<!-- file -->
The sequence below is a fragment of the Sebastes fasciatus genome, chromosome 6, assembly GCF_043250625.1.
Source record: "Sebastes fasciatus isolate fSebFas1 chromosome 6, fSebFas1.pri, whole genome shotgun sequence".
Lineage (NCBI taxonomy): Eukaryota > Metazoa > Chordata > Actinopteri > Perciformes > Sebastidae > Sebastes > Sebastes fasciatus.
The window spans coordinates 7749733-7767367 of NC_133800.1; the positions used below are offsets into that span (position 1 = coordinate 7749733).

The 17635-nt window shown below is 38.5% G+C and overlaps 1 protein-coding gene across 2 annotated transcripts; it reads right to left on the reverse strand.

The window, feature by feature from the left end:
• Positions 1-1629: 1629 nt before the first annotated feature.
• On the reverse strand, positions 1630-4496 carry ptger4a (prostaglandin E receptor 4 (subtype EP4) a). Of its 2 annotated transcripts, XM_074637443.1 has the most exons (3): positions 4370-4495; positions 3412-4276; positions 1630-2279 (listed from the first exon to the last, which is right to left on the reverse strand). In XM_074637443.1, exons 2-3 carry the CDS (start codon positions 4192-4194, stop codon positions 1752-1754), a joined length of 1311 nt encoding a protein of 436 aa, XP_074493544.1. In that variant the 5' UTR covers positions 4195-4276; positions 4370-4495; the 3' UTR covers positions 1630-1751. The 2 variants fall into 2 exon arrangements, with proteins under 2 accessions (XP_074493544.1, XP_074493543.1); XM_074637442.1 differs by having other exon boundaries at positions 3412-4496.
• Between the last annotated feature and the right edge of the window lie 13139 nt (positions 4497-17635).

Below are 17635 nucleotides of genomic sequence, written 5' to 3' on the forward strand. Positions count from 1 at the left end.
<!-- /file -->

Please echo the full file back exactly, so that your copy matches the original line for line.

The sequence below is a fragment of the Sebastes fasciatus genome, chromosome 6, assembly GCF_043250625.1.
Source record: "Sebastes fasciatus isolate fSebFas1 chromosome 6, fSebFas1.pri, whole genome shotgun sequence".
Lineage (NCBI taxonomy): Eukaryota > Metazoa > Chordata > Actinopteri > Perciformes > Sebastidae > Sebastes > Sebastes fasciatus.
The window spans coordinates 7749733-7767367 of NC_133800.1; the positions used below are offsets into that span (position 1 = coordinate 7749733).

The 17635-nt window shown below is 38.5% G+C and overlaps 1 protein-coding gene across 2 annotated transcripts; it reads right to left on the reverse strand.

The window, feature by feature from the left end:
• Positions 1-1629: 1629 nt before the first annotated feature.
• On the reverse strand, positions 1630-4496 carry ptger4a (prostaglandin E receptor 4 (subtype EP4) a). Of its 2 annotated transcripts, XM_074637443.1 has the most exons (3): positions 4370-4495; positions 3412-4276; positions 1630-2279 (listed from the first exon to the last, which is right to left on the reverse strand). In XM_074637443.1, exons 2-3 carry the CDS (start codon positions 4192-4194, stop codon positions 1752-1754), a joined length of 1311 nt encoding a protein of 436 aa, XP_074493544.1. In that variant the 5' UTR covers positions 4195-4276; positions 4370-4495; the 3' UTR covers positions 1630-1751. The 2 variants fall into 2 exon arrangements, with proteins under 2 accessions (XP_074493544.1, XP_074493543.1); XM_074637442.1 differs by having other exon boundaries at positions 3412-4496.
• Between the last annotated feature and the right edge of the window lie 13139 nt (positions 4497-17635).

Below are 17635 nucleotides of genomic sequence, written 5' to 3' on the forward strand. Positions count from 1 at the left end.